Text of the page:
Exciting news! The last few days, the team has been diving at a new (third) site in McMurdo Sound: Cinder Cones. This site is particularly special because it’s the one the proposal for our work here was most driven by. For years there was no seep here, but over the last 10 years, different sections of methane seepage suddenly “turned on”. It’s the first time scientists have known when a methane seep actually started and it gives us a really unique opportunity to watch the microbial community and ecosystem evolve over time. Cinder Cones is the only seep site the Thurber Lab has existing samples from in Antarctica and for that reason it was one of the most important for us to get back to and collect samples to watch the community change.
With the thinner than usual sea ice year we’ve been experiencing down here, it has taken quite some time to make it out, but we finally got there! I’ve been focusing all my dives on sampling, so I don’t have any pictures to share yet, but the team will post some very soon. We’re excited to tell you more about how things have changed since Andrew last saw this site in 2016. For now, here are pictures of the journey.
Although I love the other two sites we’ve gotten to dive at, the Jetty and Dayton’s Wall, one of the most exciting aspects of our dives at Cinder Cones is the hour long commute along the sea ice. Every day Rowan and I can’t help but say “can you believe this is our freaking job??” It’s an incredibly beautiful place that we get to call home right now, and we are very lucky to be able to get off station as often as we do.
Every day now Rob, Andrew, Rowan, and I take two PistenBullys full of dive and sampling gear out and around Hut Point (avoiding some of the big cracks that stretch out from the point every year) and head northward. It’s a bumpy ride, especially for our lovely dive tenders who sit in the back cab, but I think we all agree it’s worth it for the views (and the science obviously!). To our right is the Hut Peninsula we live on, Mount Erebus looms in front of us, and the Transantarctic Mountains stretch out to our left as far as the eye can see. We drive until we’re on the sea ice side of Castle Rock (check out my post about our first hike) and there, near another crack, is Cinder Cones.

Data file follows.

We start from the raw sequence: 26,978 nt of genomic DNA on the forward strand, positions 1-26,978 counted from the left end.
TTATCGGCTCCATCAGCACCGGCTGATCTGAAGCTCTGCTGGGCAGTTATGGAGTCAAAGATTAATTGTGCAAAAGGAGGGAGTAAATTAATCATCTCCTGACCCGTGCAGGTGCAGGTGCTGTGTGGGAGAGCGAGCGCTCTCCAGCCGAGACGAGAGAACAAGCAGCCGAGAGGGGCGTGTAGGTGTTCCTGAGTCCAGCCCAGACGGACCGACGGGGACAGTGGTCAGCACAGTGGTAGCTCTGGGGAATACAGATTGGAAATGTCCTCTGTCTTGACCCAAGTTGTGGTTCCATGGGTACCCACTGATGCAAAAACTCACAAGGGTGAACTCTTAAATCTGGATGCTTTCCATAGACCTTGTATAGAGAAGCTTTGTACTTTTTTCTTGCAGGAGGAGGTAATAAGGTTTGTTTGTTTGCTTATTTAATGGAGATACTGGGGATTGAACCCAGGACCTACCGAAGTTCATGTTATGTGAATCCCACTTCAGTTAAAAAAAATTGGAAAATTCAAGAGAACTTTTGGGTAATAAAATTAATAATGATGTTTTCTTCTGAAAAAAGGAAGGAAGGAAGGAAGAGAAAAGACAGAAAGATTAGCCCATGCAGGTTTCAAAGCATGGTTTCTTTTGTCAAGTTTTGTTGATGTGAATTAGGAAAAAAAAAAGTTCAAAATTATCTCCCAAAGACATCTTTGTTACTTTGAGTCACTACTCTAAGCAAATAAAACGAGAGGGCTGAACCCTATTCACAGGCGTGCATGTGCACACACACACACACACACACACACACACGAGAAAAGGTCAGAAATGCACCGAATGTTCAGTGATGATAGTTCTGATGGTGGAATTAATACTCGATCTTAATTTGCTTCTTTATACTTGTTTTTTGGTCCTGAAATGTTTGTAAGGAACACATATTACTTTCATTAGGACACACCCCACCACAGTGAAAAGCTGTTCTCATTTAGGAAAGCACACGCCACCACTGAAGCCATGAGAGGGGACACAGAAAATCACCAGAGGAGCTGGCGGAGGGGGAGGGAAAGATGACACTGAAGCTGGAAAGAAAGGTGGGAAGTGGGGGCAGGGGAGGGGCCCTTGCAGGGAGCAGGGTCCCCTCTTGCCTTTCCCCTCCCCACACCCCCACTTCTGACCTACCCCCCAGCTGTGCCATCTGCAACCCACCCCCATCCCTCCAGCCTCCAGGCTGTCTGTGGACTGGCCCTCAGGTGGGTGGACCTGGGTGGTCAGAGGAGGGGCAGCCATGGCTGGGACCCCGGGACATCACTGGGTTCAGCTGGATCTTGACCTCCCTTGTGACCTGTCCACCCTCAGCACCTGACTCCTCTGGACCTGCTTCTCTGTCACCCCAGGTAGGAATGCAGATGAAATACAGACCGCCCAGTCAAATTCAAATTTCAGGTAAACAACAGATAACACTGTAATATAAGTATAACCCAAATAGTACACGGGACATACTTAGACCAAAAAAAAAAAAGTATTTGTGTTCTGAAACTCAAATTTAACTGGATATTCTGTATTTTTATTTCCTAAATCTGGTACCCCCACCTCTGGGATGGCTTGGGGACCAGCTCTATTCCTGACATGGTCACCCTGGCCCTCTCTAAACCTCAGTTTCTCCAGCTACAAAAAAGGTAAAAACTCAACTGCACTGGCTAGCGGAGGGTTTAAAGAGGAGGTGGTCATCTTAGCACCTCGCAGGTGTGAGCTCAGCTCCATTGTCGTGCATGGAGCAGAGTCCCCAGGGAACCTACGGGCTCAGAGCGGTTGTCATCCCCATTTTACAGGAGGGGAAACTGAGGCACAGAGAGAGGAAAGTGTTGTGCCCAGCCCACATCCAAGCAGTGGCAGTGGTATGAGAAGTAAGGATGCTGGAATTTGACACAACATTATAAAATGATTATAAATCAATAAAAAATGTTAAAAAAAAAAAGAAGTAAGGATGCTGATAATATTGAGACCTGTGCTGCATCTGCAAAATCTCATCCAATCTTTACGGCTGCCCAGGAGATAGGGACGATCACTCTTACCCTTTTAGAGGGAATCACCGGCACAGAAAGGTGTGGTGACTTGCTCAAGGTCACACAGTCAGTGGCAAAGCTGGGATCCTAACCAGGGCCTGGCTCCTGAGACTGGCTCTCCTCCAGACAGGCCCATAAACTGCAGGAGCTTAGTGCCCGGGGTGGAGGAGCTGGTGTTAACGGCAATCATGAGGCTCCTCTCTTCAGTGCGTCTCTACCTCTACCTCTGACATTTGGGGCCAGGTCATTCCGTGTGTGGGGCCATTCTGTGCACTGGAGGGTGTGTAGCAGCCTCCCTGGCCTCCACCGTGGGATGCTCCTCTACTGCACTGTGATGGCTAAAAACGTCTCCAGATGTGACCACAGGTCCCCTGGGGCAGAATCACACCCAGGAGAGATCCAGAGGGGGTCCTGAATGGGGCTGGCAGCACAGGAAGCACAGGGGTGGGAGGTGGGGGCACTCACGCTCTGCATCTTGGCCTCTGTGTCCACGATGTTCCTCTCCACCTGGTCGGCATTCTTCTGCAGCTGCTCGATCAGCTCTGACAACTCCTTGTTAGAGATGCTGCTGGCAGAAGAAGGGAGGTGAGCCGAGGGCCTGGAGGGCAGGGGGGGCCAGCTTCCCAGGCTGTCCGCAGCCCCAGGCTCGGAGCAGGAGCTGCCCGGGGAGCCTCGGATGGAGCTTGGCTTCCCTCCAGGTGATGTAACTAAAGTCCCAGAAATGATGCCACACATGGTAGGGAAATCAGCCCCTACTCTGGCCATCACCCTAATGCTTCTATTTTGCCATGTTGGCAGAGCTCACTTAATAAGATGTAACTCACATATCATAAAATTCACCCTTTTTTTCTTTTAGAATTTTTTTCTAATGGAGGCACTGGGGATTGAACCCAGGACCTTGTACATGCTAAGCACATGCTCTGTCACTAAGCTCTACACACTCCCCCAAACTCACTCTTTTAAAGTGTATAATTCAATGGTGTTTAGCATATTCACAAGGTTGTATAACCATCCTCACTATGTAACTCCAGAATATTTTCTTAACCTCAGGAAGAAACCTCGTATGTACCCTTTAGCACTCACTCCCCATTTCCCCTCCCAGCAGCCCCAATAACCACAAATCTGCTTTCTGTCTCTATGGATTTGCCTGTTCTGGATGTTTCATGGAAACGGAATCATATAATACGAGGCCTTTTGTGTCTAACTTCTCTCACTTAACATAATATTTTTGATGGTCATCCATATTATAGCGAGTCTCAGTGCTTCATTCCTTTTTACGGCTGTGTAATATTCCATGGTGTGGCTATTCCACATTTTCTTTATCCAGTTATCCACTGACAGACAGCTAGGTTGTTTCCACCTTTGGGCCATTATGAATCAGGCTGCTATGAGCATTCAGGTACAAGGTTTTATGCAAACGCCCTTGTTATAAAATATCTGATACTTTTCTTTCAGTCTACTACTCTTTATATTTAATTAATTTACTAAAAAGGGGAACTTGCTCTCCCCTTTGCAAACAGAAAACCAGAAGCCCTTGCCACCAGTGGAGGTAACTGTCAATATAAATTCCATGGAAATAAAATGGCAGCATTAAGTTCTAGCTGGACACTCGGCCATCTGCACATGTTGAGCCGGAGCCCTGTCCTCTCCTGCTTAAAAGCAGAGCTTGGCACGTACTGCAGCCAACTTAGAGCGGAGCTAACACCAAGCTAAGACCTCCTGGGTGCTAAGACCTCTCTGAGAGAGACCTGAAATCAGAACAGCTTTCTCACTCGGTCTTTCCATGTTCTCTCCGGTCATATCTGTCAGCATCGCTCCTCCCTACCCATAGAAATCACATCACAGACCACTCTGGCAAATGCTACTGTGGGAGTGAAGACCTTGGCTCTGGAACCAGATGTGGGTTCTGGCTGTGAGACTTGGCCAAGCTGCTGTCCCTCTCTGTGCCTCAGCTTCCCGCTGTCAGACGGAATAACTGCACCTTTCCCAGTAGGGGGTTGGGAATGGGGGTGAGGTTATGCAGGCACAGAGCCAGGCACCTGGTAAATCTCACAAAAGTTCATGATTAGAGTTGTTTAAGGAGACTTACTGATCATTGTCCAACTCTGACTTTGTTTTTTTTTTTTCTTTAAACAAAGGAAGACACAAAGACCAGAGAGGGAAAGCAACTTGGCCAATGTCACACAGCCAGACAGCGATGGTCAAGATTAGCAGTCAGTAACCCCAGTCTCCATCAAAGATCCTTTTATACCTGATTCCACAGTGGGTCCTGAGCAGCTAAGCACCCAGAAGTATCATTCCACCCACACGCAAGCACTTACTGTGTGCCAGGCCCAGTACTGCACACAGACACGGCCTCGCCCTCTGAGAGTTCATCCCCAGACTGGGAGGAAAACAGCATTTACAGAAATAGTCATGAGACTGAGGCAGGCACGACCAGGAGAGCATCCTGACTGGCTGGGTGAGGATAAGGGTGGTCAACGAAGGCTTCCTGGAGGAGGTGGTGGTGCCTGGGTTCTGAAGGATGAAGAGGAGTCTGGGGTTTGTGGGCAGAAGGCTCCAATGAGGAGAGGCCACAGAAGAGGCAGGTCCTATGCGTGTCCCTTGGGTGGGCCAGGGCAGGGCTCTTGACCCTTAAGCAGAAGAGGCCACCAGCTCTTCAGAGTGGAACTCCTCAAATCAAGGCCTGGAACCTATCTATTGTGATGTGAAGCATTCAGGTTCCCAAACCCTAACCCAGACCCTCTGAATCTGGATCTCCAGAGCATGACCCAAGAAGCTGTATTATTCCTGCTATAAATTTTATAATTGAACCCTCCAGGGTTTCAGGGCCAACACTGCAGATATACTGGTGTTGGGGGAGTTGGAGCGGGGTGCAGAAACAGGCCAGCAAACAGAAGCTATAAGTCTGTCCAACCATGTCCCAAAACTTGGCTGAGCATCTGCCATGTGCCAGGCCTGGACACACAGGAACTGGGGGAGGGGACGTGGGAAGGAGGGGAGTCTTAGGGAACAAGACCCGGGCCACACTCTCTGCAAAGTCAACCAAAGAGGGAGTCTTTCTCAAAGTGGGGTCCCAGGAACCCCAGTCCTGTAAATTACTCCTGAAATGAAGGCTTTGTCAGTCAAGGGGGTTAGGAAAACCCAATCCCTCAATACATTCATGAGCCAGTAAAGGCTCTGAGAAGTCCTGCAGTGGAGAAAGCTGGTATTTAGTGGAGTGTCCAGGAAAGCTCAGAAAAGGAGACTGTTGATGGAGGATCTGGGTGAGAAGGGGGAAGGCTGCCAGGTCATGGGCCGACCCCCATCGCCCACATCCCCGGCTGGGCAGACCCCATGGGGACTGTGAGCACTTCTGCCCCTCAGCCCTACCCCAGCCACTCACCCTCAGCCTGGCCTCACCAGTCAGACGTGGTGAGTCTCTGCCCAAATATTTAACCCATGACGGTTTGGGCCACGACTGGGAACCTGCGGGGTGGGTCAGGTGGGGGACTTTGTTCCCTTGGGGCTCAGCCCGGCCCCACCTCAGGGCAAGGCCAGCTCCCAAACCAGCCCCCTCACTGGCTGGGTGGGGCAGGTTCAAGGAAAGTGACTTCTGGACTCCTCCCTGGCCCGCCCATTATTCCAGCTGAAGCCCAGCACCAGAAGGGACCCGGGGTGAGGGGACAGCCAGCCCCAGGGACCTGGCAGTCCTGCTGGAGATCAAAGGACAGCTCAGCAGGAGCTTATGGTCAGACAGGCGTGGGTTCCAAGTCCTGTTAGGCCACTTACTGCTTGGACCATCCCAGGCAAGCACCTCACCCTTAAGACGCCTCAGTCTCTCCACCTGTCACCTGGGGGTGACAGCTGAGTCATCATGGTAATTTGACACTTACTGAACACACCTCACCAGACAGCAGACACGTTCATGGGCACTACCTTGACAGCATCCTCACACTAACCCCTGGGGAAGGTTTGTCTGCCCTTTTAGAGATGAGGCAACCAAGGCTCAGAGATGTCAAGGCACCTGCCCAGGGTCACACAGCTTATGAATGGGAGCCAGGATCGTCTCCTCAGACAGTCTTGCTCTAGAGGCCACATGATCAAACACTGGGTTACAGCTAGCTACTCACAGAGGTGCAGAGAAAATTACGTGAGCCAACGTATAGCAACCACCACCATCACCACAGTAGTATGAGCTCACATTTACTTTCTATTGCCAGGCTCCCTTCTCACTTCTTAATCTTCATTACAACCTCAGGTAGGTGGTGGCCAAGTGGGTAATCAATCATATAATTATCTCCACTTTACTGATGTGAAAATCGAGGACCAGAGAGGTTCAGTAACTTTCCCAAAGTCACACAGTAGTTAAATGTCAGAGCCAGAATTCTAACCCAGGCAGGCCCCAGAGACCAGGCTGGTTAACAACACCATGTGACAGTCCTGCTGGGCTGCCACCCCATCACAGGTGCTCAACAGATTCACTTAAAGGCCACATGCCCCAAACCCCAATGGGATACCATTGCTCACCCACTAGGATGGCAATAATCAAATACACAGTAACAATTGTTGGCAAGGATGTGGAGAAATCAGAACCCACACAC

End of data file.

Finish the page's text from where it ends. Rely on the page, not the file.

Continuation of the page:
Here we’ve been diving out of an apple (which we dragged out and set up ourselves with the PistenBully). It’s not quite as toasty or spacious as the dive huts the big machines drove out to our other two dive sites, but we’re starting to get the hang of it now.
The extra time in the cold and drives out to the dive site make for long days, so the site of our little McMurdo home off in the distance is always a welcome one. On that note, after another missed lunch out at Cinder Cones, it’s about time for a warm dinner! Thanks for reading and can’t wait to show & tell you more about this exciting site.